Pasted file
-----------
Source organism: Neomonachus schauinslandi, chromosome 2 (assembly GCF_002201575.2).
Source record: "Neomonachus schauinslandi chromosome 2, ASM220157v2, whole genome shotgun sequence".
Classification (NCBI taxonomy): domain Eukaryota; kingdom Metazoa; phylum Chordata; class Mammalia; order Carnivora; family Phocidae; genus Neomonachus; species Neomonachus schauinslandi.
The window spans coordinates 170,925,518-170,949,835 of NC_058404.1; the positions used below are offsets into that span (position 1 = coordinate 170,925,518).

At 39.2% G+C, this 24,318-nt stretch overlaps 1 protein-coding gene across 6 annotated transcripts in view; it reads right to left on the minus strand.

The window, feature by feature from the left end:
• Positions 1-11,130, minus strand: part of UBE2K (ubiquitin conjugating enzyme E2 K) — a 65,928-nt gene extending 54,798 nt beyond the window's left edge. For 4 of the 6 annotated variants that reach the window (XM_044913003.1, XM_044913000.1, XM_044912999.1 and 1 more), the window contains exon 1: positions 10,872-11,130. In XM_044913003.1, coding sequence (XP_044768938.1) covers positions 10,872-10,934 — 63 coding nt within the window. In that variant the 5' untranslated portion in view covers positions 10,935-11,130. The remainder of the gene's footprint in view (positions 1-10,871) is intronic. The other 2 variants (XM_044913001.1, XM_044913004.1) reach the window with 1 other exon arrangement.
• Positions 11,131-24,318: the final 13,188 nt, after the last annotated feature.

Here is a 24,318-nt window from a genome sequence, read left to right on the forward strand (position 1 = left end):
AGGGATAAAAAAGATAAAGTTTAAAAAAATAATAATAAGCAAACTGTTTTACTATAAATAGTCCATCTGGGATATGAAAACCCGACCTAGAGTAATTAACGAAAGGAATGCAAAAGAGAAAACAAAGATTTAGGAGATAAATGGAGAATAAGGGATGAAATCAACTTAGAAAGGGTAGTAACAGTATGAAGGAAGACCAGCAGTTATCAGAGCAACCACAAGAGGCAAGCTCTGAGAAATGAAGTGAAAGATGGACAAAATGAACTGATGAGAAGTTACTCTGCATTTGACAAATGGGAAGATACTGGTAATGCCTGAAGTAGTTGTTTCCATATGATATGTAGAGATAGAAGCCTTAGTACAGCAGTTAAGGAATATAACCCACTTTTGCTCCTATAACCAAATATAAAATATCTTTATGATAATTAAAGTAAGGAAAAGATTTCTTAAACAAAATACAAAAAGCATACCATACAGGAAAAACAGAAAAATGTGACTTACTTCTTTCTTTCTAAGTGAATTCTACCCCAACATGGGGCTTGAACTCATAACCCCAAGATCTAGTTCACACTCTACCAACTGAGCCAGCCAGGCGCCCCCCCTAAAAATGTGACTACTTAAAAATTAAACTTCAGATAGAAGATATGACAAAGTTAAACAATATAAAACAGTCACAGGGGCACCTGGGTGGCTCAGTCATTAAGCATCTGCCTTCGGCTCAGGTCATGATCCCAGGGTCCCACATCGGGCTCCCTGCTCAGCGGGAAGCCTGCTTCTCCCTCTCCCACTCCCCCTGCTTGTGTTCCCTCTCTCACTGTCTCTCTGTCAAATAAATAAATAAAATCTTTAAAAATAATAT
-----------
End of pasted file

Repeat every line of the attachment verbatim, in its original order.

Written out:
Source organism: Neomonachus schauinslandi, chromosome 2 (assembly GCF_002201575.2).
Source record: "Neomonachus schauinslandi chromosome 2, ASM220157v2, whole genome shotgun sequence".
Classification (NCBI taxonomy): domain Eukaryota; kingdom Metazoa; phylum Chordata; class Mammalia; order Carnivora; family Phocidae; genus Neomonachus; species Neomonachus schauinslandi.
The window spans coordinates 170,925,518-170,949,835 of NC_058404.1; the positions used below are offsets into that span (position 1 = coordinate 170,925,518).

At 39.2% G+C, this 24,318-nt stretch overlaps 1 protein-coding gene across 6 annotated transcripts in view; it reads right to left on the minus strand.

The window, feature by feature from the left end:
• Positions 1-11,130, minus strand: part of UBE2K (ubiquitin conjugating enzyme E2 K) — a 65,928-nt gene extending 54,798 nt beyond the window's left edge. For 4 of the 6 annotated variants that reach the window (XM_044913003.1, XM_044913000.1, XM_044912999.1 and 1 more), the window contains exon 1: positions 10,872-11,130. In XM_044913003.1, coding sequence (XP_044768938.1) covers positions 10,872-10,934 — 63 coding nt within the window. In that variant the 5' untranslated portion in view covers positions 10,935-11,130. The remainder of the gene's footprint in view (positions 1-10,871) is intronic. The other 2 variants (XM_044913001.1, XM_044913004.1) reach the window with 1 other exon arrangement.
• Positions 11,131-24,318: the final 13,188 nt, after the last annotated feature.

Here is a 24,318-nt window from a genome sequence, read left to right on the forward strand (position 1 = left end):
AGGGATAAAAAAGATAAAGTTTAAAAAAATAATAATAAGCAAACTGTTTTACTATAAATAGTCCATCTGGGATATGAAAACCCGACCTAGAGTAATTAACGAAAGGAATGCAAAAGAGAAAACAAAGATTTAGGAGATAAATGGAGAATAAGGGATGAAATCAACTTAGAAAGGGTAGTAACAGTATGAAGGAAGACCAGCAGTTATCAGAGCAACCACAAGAGGCAAGCTCTGAGAAATGAAGTGAAAGATGGACAAAATGAACTGATGAGAAGTTACTCTGCATTTGACAAATGGGAAGATACTGGTAATGCCTGAAGTAGTTGTTTCCATATGATATGTAGAGATAGAAGCCTTAGTACAGCAGTTAAGGAATATAACCCACTTTTGCTCCTATAACCAAATATAAAATATCTTTATGATAATTAAAGTAAGGAAAAGATTTCTTAAACAAAATACAAAAAGCATACCATACAGGAAAAACAGAAAAATGTGACTTACTTCTTTCTTTCTAAGTGAATTCTACCCCAACATGGGGCTTGAACTCATAACCCCAAGATCTAGTTCACACTCTACCAACTGAGCCAGCCAGGCGCCCCCCCTAAAAATGTGACTACTTAAAAATTAAACTTCAGATAGAAGATATGACAAAGTTAAACAATATAAAACAGTCACAGGGGCACCTGGGTGGCTCAGTCATTAAGCATCTGCCTTCGGCTCAGGTCATGATCCCAGGGTCCCACATCGGGCTCCCTGCTCAGCGGGAAGCCTGCTTCTCCCTCTCCCACTCCCCCTGCTTGTGTTCCCTCTCTCACTGTCTCTCTGTCAAATAAATAAATAAAATCTTTAAAAATAATAT